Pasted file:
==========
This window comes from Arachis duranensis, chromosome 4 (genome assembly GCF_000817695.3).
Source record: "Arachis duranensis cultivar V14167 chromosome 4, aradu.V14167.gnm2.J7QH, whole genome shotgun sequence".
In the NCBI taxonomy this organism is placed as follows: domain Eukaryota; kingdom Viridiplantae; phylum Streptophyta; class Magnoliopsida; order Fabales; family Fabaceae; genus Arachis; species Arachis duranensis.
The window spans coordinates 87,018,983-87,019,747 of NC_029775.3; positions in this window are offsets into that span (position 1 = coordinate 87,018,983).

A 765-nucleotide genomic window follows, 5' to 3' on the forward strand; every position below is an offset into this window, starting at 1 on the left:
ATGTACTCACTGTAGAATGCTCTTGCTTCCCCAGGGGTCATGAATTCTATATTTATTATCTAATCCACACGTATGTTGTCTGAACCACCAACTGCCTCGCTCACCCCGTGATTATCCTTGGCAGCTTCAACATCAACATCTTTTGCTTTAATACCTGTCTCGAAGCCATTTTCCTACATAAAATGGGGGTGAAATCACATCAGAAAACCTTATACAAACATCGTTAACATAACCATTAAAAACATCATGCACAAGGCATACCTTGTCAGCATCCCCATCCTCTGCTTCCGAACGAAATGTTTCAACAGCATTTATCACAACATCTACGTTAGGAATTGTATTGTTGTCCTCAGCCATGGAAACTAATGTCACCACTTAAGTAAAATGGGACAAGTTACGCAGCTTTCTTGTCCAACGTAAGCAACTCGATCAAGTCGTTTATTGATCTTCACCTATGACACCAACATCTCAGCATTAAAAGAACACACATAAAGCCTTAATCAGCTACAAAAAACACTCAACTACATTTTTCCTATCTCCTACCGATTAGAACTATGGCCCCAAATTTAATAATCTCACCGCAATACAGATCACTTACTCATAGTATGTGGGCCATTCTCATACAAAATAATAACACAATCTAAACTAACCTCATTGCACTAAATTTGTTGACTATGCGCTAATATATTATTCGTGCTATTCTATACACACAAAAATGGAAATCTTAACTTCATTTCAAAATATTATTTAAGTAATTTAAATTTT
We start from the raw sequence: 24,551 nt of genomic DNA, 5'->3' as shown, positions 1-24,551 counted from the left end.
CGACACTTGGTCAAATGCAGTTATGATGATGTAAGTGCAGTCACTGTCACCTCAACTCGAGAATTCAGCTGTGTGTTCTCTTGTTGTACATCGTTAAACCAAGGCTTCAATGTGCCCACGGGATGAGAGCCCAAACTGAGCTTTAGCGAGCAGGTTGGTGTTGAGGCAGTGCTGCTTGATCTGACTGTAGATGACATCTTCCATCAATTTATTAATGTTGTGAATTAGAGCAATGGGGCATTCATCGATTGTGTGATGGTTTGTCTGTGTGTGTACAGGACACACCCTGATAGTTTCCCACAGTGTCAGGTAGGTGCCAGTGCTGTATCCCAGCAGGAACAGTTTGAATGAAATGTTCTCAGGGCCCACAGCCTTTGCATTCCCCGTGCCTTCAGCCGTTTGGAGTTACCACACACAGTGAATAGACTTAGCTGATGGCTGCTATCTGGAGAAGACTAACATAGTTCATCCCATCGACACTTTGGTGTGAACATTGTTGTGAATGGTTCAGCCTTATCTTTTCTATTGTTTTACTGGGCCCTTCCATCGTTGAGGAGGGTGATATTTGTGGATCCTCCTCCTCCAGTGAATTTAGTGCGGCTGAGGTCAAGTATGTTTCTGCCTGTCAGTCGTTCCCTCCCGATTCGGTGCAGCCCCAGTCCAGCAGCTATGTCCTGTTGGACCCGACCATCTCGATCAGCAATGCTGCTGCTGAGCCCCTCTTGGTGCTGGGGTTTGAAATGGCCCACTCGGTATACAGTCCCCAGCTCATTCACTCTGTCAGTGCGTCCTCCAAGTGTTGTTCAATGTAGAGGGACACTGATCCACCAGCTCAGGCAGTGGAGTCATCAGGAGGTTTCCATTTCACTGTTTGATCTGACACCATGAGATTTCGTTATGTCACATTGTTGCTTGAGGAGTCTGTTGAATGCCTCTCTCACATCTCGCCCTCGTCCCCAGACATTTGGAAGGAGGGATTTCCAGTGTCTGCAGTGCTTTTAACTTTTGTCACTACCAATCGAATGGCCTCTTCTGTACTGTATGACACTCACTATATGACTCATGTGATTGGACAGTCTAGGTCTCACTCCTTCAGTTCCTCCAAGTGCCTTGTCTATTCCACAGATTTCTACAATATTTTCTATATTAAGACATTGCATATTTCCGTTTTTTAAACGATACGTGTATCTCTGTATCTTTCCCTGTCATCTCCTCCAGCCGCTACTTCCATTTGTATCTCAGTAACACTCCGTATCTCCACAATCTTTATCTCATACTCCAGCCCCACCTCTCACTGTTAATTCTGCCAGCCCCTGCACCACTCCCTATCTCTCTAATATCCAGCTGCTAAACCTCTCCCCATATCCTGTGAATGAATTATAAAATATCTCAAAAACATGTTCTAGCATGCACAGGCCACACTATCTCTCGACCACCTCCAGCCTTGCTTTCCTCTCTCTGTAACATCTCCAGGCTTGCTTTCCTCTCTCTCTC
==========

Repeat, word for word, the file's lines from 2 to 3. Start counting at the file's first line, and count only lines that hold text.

Source record: "Arachis duranensis cultivar V14167 chromosome 4, aradu.V14167.gnm2.J7QH, whole genome shotgun sequence".
In the NCBI taxonomy this organism is placed as follows: domain Eukaryota; kingdom Viridiplantae; phylum Streptophyta; class Magnoliopsida; order Fabales; family Fabaceae; genus Arachis; species Arachis duranensis.